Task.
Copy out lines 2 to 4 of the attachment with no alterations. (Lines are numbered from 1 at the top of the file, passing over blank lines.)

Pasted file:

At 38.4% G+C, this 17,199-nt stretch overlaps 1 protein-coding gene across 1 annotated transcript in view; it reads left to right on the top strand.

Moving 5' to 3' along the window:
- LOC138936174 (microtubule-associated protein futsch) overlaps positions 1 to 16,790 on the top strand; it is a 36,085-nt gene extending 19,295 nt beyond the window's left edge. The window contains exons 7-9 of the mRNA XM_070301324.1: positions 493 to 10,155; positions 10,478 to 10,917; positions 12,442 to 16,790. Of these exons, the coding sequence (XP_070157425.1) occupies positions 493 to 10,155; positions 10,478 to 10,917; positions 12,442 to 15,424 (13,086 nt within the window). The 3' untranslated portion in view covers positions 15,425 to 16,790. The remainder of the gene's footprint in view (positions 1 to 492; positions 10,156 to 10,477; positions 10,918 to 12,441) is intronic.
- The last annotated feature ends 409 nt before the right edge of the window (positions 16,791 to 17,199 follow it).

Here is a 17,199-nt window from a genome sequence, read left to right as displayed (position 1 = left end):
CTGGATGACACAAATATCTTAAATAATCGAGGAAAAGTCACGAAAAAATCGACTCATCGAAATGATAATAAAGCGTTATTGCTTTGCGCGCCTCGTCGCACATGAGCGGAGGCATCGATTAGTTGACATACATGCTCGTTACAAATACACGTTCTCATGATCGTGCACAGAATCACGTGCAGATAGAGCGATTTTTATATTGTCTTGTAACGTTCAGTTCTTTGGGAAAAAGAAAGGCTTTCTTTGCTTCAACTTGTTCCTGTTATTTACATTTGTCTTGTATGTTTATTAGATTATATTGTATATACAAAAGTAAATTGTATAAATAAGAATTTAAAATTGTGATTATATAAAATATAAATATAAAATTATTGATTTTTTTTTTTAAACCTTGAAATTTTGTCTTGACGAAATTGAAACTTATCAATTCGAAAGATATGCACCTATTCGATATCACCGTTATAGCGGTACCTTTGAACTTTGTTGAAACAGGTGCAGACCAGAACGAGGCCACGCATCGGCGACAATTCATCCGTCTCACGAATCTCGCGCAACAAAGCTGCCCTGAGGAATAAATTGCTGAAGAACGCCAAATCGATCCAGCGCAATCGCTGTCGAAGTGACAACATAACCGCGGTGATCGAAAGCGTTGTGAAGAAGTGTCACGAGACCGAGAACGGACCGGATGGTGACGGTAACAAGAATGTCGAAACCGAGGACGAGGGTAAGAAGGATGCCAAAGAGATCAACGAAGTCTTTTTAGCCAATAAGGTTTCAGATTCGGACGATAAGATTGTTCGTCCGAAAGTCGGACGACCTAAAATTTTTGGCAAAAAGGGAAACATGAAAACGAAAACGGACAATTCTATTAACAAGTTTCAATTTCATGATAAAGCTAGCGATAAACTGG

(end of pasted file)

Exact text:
Moving 5' to 3' along the window:
- LOC138936174 (microtubule-associated protein futsch) overlaps positions 1 to 16,790 on the top strand; it is a 36,085-nt gene extending 19,295 nt beyond the window's left edge. The window contains exons 7-9 of the mRNA XM_070301324.1: positions 493 to 10,155; positions 10,478 to 10,917; positions 12,442 to 16,790. Of these exons, the coding sequence (XP_070157425.1) occupies positions 493 to 10,155; positions 10,478 to 10,917; positions 12,442 to 15,424 (13,086 nt within the window). The 3' untranslated portion in view covers positions 15,425 to 16,790. The remainder of the gene's footprint in view (positions 1 to 492; positions 10,156 to 10,477; positions 10,918 to 12,441) is intronic.
- The last annotated feature ends 409 nt before the right edge of the window (positions 16,791 to 17,199 follow it).